Orontes


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O·ron·tes

 (ô-rŏn′tēz)
A river, about 400 km (250 mi) long, flowing through Lebanon, Syria, and southern Turkey to the Mediterranean Sea. It is used extensively for irrigation.

Orontes

(ɒˈrɒntiːz)
n
(Placename) a river in SW Asia, rising in Lebanon and flowing north through Syria into Turkey, where it turns west to the Mediterranean. Length: 571 km (355 miles). Arabic name: `Asi

O•ron•tes

(ɔˈrɒn tiz, oʊˈrɒn-)

n.
a river in W Asia, flowing N from Lebanon through Syria and Turkey to the Mediterranean. 250 mi. (405 km) long.
References in classic literature ?
That is the Orontes, and it is the only water in sight, with the exception of the Mediterranean, which stretches, like a broad mirror, about twelve miles off to the southward.
Rafting and kayaking clubs are also suffering the same fate, after several years of booming conditions on the picturesque Orontes River, according to Ali Abdini, the owner of the Laurant club.
He said tanks and military units including paratroopers and special forces were seen moving to the central Orontes Square from the south, accompanied by militia known as 'shabbiha'.
Ten people have been killed EoAC" nine by gunfire from security forces and one murdered and then thrown into the river Orontes EoAC" and more than 35 others wounded," Rami Abdul Rahman, head of the Syrian Observatory for Human Rights, said.
While Damascus is seeking to build a joint dam and lake with Turkey on the estuary of the Orontes, the agreement to build a joint dam on the Orontes's headwaters with Lebanon has been hindered for decades.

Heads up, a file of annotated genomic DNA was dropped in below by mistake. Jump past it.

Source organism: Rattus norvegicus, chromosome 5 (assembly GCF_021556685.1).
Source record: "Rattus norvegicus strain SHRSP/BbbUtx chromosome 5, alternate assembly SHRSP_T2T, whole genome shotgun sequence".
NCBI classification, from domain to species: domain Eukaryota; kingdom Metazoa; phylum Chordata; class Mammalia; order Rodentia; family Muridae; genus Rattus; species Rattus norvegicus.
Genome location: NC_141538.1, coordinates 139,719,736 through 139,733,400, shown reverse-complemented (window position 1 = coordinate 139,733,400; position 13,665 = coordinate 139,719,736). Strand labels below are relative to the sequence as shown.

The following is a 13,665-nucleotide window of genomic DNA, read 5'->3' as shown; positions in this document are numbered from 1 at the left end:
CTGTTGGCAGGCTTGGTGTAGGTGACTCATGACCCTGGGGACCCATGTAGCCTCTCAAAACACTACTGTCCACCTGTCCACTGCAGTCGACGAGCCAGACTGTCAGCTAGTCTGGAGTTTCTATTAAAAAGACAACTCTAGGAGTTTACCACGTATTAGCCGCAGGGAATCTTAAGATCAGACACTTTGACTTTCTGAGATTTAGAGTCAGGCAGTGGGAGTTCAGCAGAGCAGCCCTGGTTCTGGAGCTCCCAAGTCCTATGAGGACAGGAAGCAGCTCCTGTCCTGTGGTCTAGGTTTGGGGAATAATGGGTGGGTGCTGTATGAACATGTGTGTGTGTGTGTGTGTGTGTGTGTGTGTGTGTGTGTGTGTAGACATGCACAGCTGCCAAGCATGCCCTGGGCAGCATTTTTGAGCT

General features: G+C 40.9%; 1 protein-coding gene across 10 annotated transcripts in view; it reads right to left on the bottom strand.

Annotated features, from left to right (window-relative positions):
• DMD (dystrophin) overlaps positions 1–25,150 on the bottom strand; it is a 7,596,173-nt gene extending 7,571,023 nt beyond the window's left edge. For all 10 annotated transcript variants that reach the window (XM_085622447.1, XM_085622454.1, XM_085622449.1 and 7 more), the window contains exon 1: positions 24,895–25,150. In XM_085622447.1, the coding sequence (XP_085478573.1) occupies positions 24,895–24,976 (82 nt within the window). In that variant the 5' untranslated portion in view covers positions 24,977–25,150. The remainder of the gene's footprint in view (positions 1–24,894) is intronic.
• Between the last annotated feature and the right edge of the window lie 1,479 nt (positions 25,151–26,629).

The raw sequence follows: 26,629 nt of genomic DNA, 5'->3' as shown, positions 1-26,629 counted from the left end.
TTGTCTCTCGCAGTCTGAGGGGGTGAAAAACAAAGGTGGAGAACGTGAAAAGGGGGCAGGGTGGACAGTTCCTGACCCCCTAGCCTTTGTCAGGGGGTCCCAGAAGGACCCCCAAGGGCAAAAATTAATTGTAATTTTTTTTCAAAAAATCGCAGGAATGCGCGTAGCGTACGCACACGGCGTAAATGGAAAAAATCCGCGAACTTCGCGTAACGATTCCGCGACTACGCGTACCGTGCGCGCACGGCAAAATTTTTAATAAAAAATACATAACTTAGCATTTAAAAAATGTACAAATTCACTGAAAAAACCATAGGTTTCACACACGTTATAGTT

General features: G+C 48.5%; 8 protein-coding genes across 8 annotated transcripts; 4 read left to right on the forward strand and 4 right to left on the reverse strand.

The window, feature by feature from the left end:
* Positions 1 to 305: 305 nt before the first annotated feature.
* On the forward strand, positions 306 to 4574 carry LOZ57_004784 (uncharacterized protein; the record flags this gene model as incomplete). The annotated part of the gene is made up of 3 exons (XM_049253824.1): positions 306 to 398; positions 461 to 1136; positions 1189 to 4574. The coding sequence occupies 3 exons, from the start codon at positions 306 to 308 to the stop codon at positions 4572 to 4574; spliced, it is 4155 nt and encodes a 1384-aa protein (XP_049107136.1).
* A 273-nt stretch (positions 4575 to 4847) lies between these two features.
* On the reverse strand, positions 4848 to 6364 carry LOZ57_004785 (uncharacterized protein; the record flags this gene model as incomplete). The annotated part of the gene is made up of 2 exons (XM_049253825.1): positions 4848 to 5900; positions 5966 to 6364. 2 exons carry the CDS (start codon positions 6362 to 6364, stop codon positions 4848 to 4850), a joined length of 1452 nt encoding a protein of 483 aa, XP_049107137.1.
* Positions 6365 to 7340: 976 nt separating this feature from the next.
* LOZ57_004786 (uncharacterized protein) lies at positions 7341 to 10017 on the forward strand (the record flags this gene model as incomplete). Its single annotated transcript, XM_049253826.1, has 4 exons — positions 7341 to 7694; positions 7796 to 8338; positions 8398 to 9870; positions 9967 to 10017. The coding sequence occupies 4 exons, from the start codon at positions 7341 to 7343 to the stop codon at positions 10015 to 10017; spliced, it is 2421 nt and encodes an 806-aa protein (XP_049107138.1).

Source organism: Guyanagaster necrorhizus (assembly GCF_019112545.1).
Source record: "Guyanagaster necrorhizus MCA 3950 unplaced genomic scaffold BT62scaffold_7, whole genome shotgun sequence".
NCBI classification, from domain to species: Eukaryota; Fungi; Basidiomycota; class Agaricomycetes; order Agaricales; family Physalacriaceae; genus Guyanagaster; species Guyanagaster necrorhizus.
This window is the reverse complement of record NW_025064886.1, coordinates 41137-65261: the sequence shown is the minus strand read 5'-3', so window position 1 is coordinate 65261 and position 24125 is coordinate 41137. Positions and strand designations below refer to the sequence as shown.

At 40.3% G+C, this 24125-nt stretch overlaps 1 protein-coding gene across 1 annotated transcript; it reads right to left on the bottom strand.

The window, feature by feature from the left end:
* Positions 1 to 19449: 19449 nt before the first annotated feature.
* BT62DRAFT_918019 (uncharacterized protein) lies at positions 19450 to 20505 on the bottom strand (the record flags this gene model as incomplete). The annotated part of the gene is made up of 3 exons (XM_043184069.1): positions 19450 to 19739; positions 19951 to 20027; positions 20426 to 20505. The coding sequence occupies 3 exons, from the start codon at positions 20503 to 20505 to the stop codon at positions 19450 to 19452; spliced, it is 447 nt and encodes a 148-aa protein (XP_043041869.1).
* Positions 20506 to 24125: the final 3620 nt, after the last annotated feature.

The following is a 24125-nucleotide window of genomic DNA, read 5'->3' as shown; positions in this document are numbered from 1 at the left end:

6 for the Orontes - and this at a time when the ponies would have needed more water because of very high temperatures.
The road often features heavy traffic Sundays, as hundreds of families return from weekends spent on the Orontes River further north.
The soldiers fled across the Orontes River, which forms a natural frontier along the Turkish-Syrian border, some in rowboats and others swimming.
The Syrian Observatory for Human Rights said that the body of one of those killed in Tuesday's assault had been dumped in the Orontes (Assi) river in Hama, which is famous for its ancient watermills.
The participants in the stand, which was held in the Orontes Square in the city of Hama, expressed their faith in the ability of the Syrian army in achieving victory and repelling terrorism.
The decision to commit significant forces to retaking Qusair marks the beginning of a new, more realistic strategy by the regime to hold all territory west of the Orontes River.